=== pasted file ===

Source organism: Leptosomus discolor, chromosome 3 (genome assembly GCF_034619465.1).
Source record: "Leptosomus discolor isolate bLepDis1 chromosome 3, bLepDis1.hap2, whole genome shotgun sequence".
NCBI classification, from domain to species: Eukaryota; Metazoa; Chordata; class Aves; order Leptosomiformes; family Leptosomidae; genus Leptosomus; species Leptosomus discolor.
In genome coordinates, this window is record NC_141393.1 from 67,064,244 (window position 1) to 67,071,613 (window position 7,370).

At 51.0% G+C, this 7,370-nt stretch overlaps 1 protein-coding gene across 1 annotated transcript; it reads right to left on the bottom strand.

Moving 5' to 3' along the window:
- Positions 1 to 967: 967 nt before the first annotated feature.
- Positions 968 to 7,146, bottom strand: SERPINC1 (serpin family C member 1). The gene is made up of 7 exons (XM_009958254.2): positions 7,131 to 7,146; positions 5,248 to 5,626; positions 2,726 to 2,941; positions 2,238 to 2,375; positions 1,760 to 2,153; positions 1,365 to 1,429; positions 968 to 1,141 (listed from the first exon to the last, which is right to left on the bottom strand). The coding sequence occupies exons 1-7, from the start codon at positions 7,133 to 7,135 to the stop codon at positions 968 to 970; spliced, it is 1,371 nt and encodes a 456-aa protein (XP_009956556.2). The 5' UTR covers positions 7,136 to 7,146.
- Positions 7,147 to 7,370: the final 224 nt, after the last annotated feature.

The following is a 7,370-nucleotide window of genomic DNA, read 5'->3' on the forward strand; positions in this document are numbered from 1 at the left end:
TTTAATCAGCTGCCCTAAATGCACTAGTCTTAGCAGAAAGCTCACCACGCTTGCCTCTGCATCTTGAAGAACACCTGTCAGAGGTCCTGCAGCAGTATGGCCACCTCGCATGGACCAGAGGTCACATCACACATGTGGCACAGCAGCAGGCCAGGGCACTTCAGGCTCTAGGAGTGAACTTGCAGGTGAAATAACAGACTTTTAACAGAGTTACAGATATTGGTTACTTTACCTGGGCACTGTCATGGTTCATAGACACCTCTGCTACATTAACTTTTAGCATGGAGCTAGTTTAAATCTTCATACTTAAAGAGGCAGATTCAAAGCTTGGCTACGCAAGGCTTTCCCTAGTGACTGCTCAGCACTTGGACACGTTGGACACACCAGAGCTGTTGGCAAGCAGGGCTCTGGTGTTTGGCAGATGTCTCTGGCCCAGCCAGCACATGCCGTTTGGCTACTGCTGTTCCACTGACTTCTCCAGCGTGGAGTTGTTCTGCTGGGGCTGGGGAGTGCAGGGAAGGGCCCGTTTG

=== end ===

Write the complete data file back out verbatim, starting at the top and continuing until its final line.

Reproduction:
Source organism: Leptosomus discolor, chromosome 3 (genome assembly GCF_034619465.1).
Source record: "Leptosomus discolor isolate bLepDis1 chromosome 3, bLepDis1.hap2, whole genome shotgun sequence".
NCBI classification, from domain to species: Eukaryota; Metazoa; Chordata; class Aves; order Leptosomiformes; family Leptosomidae; genus Leptosomus; species Leptosomus discolor.
In genome coordinates, this window is record NC_141393.1 from 67,064,244 (window position 1) to 67,071,613 (window position 7,370).

At 51.0% G+C, this 7,370-nt stretch overlaps 1 protein-coding gene across 1 annotated transcript; it reads right to left on the bottom strand.

Moving 5' to 3' along the window:
- Positions 1 to 967: 967 nt before the first annotated feature.
- Positions 968 to 7,146, bottom strand: SERPINC1 (serpin family C member 1). The gene is made up of 7 exons (XM_009958254.2): positions 7,131 to 7,146; positions 5,248 to 5,626; positions 2,726 to 2,941; positions 2,238 to 2,375; positions 1,760 to 2,153; positions 1,365 to 1,429; positions 968 to 1,141 (listed from the first exon to the last, which is right to left on the bottom strand). The coding sequence occupies exons 1-7, from the start codon at positions 7,133 to 7,135 to the stop codon at positions 968 to 970; spliced, it is 1,371 nt and encodes a 456-aa protein (XP_009956556.2). The 5' UTR covers positions 7,136 to 7,146.
- Positions 7,147 to 7,370: the final 224 nt, after the last annotated feature.

The following is a 7,370-nucleotide window of genomic DNA, read 5'->3' on the forward strand; positions in this document are numbered from 1 at the left end:
TTTAATCAGCTGCCCTAAATGCACTAGTCTTAGCAGAAAGCTCACCACGCTTGCCTCTGCATCTTGAAGAACACCTGTCAGAGGTCCTGCAGCAGTATGGCCACCTCGCATGGACCAGAGGTCACATCACACATGTGGCACAGCAGCAGGCCAGGGCACTTCAGGCTCTAGGAGTGAACTTGCAGGTGAAATAACAGACTTTTAACAGAGTTACAGATATTGGTTACTTTACCTGGGCACTGTCATGGTTCATAGACACCTCTGCTACATTAACTTTTAGCATGGAGCTAGTTTAAATCTTCATACTTAAAGAGGCAGATTCAAAGCTTGGCTACGCAAGGCTTTCCCTAGTGACTGCTCAGCACTTGGACACGTTGGACACACCAGAGCTGTTGGCAAGCAGGGCTCTGGTGTTTGGCAGATGTCTCTGGCCCAGCCAGCACATGCCGTTTGGCTACTGCTGTTCCACTGACTTCTCCAGCGTGGAGTTGTTCTGCTGGGGCTGGGGAGTGCAGGGAAGGGCCCGTTTG